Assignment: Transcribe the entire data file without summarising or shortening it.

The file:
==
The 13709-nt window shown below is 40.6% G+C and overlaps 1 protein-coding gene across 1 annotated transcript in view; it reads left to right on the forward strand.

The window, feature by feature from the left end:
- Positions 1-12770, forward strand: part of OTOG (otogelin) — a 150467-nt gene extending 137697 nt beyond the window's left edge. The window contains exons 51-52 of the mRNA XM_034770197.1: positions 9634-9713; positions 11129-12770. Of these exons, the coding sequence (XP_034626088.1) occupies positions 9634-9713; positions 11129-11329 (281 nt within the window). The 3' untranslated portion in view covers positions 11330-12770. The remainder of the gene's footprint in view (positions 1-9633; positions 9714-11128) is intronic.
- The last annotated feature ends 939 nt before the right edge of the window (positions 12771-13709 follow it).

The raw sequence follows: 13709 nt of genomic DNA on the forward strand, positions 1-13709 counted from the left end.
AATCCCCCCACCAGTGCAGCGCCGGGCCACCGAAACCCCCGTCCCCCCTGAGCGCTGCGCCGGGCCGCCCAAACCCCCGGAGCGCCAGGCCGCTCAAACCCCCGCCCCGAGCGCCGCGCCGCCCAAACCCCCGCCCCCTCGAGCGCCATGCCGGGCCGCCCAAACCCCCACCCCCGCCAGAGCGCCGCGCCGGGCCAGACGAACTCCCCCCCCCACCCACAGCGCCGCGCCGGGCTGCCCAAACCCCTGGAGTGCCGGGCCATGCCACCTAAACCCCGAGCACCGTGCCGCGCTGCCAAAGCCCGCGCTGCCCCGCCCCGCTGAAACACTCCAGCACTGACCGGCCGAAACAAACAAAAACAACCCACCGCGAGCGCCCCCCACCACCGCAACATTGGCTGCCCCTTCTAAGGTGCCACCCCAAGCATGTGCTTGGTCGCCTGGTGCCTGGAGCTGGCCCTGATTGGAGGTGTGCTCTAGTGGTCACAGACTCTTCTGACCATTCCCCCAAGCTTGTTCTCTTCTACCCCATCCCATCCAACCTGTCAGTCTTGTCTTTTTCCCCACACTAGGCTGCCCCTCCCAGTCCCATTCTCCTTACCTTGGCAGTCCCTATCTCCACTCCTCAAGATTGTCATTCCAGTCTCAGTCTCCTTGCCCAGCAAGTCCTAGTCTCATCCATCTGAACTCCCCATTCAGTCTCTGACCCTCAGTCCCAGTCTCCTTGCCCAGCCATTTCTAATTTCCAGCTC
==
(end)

The 13709-nt window shown below is 40.6% G+C and overlaps 1 protein-coding gene across 1 annotated transcript in view; it reads left to right on the forward strand.

The window, feature by feature from the left end:
- Positions 1-12770, forward strand: part of OTOG (otogelin) — a 150467-nt gene extending 137697 nt beyond the window's left edge. The window contains exons 51-52 of the mRNA XM_034770197.1: positions 9634-9713; positions 11129-12770. Of these exons, the coding sequence (XP_034626088.1) occupies positions 9634-9713; positions 11129-11329 (281 nt within the window). The 3' untranslated portion in view covers positions 11330-12770. The remainder of the gene's footprint in view (positions 1-9633; positions 9714-11128) is intronic.
- The last annotated feature ends 939 nt before the right edge of the window (positions 12771-13709 follow it).

The raw sequence follows: 13709 nt of genomic DNA on the forward strand, positions 1-13709 counted from the left end.
AATCCCCCCACCAGTGCAGCGCCGGGCCACCGAAACCCCCGTCCCCCCTGAGCGCTGCGCCGGGCCGCCCAAACCCCCGGAGCGCCAGGCCGCTCAAACCCCCGCCCCGAGCGCCGCGCCGCCCAAACCCCCGCCCCCTCGAGCGCCATGCCGGGCCGCCCAAACCCCCACCCCCGCCAGAGCGCCGCGCCGGGCCAGACGAACTCCCCCCCCCACCCACAGCGCCGCGCCGGGCTGCCCAAACCCCTGGAGTGCCGGGCCATGCCACCTAAACCCCGAGCACCGTGCCGCGCTGCCAAAGCCCGCGCTGCCCCGCCCCGCTGAAACACTCCAGCACTGACCGGCCGAAACAAACAAAAACAACCCACCGCGAGCGCCCCCCACCACCGCAACATTGGCTGCCCCTTCTAAGGTGCCACCCCAAGCATGTGCTTGGTCGCCTGGTGCCTGGAGCTGGCCCTGATTGGAGGTGTGCTCTAGTGGTCACAGACTCTTCTGACCATTCCCCCAAGCTTGTTCTCTTCTACCCCATCCCATCCAACCTGTCAGTCTTGTCTTTTTCCCCACACTAGGCTGCCCCTCCCAGTCCCATTCTCCTTACCTTGGCAGTCCCTATCTCCACTCCTCAAGATTGTCATTCCAGTCTCAGTCTCCTTGCCCAGCAAGTCCTAGTCTCATCCATCTGAACTCCCCATTCAGTCTCTGACCCTCAGTCCCAGTCTCCTTGCCCAGCCATTTCTAATTTCCAGCTC